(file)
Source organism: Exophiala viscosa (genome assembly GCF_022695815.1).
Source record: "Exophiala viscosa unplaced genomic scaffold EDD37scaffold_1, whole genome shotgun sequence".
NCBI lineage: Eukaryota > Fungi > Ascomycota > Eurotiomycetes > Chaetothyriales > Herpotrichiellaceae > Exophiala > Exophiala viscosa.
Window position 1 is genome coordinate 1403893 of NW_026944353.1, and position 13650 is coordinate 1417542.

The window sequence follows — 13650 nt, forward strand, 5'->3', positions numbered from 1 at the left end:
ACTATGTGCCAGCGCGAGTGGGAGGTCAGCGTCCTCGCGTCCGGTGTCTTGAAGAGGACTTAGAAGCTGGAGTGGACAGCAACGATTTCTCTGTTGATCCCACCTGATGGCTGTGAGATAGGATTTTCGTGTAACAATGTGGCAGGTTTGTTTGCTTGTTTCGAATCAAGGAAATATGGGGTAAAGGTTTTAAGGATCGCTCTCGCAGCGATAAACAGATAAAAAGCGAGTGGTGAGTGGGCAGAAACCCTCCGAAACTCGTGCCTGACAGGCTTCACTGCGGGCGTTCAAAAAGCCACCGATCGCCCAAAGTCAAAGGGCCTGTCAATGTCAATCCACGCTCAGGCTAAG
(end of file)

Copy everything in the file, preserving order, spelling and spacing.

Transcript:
Source organism: Exophiala viscosa (genome assembly GCF_022695815.1).
Source record: "Exophiala viscosa unplaced genomic scaffold EDD37scaffold_1, whole genome shotgun sequence".
NCBI lineage: Eukaryota > Fungi > Ascomycota > Eurotiomycetes > Chaetothyriales > Herpotrichiellaceae > Exophiala > Exophiala viscosa.
Window position 1 is genome coordinate 1403893 of NW_026944353.1, and position 13650 is coordinate 1417542.

The window sequence follows — 13650 nt, forward strand, 5'->3', positions numbered from 1 at the left end:
ACTATGTGCCAGCGCGAGTGGGAGGTCAGCGTCCTCGCGTCCGGTGTCTTGAAGAGGACTTAGAAGCTGGAGTGGACAGCAACGATTTCTCTGTTGATCCCACCTGATGGCTGTGAGATAGGATTTTCGTGTAACAATGTGGCAGGTTTGTTTGCTTGTTTCGAATCAAGGAAATATGGGGTAAAGGTTTTAAGGATCGCTCTCGCAGCGATAAACAGATAAAAAGCGAGTGGTGAGTGGGCAGAAACCCTCCGAAACTCGTGCCTGACAGGCTTCACTGCGGGCGTTCAAAAAGCCACCGATCGCCCAAAGTCAAAGGGCCTGTCAATGTCAATCCACGCTCAGGCTAAG